Huckleberry Finn – Brotherhood
” Batman and Robyn are the ultimate dynamic duo….”, In the novel The Adventures of Huckleberry Finn, by Mark Twain, Twain describes a “Batman and Robyn”, like relationship that is formed by two of the main characters, Jim and Huck. Mark Twain brings the characters relationship to life with descriptive details of their attitudes and feelings towards each other. Jim, a fleeing slave, and Huck, who fakes his own death, are on a crusade for Freedom from different individual struggles. Throughout their journey they undergo many incidents that construct their relationship to become a treasured togetherness. Mark Twain’s, The Adventures of Huckleberry Finn, reveals Jim and Huck as individuals growing together to mold a relationship which is extremely valid throughout the novel.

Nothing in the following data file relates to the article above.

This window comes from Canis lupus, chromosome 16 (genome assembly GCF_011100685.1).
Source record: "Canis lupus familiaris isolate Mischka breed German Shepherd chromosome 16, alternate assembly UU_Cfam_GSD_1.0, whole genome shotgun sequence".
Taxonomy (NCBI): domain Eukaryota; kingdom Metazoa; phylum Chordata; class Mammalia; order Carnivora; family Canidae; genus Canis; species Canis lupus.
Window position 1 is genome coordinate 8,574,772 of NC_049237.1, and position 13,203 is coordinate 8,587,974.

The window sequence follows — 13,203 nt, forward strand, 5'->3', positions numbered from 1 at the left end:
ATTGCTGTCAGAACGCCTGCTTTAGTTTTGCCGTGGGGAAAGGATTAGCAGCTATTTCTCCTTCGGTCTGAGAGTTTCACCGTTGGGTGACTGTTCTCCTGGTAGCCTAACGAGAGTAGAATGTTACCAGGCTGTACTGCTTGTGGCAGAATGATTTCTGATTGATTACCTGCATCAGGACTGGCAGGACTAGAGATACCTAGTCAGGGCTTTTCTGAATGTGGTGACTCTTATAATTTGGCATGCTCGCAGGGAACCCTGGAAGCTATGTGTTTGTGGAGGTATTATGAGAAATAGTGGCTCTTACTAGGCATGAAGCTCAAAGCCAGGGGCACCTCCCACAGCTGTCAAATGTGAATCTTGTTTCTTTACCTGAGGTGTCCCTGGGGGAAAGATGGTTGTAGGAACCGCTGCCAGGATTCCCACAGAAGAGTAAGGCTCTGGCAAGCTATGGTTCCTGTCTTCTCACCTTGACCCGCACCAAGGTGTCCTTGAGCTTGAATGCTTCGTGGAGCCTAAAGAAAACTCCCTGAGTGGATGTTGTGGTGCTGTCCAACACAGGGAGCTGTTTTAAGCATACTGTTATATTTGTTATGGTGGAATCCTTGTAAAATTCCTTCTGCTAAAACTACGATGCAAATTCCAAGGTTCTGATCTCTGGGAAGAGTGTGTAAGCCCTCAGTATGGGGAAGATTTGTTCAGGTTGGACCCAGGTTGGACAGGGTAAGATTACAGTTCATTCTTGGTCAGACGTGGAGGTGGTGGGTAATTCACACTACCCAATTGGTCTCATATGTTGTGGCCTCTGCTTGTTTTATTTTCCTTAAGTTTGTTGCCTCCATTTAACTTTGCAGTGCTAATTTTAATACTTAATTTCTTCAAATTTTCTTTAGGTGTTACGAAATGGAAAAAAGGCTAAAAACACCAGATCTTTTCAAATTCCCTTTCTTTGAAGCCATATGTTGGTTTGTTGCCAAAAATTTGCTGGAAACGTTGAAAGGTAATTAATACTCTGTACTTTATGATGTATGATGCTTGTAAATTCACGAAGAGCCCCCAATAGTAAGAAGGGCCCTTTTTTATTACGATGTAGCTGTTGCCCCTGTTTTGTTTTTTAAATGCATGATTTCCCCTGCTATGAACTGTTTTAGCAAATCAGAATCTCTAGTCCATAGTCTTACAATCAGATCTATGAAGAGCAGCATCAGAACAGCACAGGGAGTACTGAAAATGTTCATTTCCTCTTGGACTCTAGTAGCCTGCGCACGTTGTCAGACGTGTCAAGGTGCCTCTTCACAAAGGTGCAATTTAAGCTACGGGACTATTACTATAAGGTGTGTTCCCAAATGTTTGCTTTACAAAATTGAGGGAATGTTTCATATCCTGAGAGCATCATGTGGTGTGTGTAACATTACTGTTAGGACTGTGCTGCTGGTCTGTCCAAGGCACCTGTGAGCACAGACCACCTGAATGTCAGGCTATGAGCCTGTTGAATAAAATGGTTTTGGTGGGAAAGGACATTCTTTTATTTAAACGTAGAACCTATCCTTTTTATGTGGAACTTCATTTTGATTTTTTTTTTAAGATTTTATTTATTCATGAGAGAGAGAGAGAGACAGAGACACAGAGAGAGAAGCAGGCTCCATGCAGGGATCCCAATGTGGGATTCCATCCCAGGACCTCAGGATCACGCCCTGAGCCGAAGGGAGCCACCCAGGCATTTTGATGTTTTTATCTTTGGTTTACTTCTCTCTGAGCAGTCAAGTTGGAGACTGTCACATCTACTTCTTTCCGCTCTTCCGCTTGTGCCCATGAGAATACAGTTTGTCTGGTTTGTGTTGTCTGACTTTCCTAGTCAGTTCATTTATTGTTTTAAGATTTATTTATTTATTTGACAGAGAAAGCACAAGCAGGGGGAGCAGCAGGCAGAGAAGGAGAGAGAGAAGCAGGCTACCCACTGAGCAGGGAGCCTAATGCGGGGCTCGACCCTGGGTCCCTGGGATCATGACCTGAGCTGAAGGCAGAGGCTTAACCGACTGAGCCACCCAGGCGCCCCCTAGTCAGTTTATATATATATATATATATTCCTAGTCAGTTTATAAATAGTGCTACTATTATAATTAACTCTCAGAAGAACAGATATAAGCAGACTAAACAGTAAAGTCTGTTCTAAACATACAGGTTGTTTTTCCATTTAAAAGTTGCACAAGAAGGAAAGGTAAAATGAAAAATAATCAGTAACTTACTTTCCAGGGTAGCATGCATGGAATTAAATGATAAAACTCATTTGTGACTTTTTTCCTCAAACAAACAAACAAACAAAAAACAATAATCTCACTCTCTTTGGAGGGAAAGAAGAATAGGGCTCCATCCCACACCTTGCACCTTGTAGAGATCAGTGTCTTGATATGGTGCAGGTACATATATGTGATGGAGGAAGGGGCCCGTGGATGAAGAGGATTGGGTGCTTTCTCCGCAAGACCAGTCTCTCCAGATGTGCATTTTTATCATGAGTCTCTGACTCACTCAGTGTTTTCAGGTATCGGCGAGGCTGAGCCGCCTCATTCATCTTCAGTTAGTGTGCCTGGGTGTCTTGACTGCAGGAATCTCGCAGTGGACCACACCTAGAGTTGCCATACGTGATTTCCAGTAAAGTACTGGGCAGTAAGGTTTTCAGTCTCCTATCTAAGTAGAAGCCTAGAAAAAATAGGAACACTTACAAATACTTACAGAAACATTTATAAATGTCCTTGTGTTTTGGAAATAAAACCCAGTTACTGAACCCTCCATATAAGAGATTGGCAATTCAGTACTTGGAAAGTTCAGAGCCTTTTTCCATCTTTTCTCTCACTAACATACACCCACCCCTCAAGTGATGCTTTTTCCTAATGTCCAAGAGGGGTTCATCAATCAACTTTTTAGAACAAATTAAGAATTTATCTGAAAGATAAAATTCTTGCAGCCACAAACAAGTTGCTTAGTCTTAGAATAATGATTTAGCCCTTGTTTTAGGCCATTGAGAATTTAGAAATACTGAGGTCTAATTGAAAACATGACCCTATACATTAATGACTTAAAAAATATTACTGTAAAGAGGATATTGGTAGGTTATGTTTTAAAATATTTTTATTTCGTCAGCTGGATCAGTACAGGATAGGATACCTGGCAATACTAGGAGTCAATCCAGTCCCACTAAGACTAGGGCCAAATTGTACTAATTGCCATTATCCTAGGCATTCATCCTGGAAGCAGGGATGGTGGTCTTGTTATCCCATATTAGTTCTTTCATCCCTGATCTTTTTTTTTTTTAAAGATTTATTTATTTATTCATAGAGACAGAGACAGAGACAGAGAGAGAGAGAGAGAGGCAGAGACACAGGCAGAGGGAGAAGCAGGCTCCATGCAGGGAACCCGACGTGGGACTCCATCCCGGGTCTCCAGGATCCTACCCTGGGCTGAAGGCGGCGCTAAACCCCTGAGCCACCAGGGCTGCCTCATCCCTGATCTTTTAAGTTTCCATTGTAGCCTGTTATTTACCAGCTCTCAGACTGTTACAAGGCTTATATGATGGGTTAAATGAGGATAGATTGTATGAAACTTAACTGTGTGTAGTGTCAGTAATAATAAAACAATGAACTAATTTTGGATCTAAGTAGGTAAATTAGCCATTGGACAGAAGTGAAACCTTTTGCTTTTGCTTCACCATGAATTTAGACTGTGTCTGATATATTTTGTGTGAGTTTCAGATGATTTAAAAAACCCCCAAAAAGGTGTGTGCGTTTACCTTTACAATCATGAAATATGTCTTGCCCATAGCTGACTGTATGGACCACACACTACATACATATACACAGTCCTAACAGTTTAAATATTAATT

Jim’s relationship to Huck endows devotion, sensitivity, and brotherhood. Jim cherishes Huck as if he was his offspring, and presents Huck with the possibility of seeing him as a guardian. Throughout the novel Jim proves to be protective and caring as a father would be. Jim and Huck come upon a floating house boat, where they inspect the findings of a decease man on board, “Come in, Huck, but doan’ look at his face” (Twain 50). Jim doesn’t want Huck to stare at the dead man’s face, which is a clear example of Jim shielding Huck from the ghastly sight. This also indicates Jim is concerned about Huck’s response to the dead body and he uses a protective father portrayal to indicate this. One more significant illustration of the sprouting relationship between Jim and Huck is the amount of emotion Jim shows when he believes that Huck is gone forever. Huck performs a horrible prank on Jim, by pretending that he never was separated from him which contrasts with Jim’s parental disposition , “Heart wuz mos’ broke bekase you wuz los’ en I didn’ k’ yer no mo’ what become er me en de raf” (twain 86). Jim is overcome with joy at the site of Huck, he begins to weep. Jim feels that Huck has taken advantages of his trust and friendship and Jim decides to confess to Huck that he would give anything up for him including his life, despite the fact that Huck is on opposing sides of society.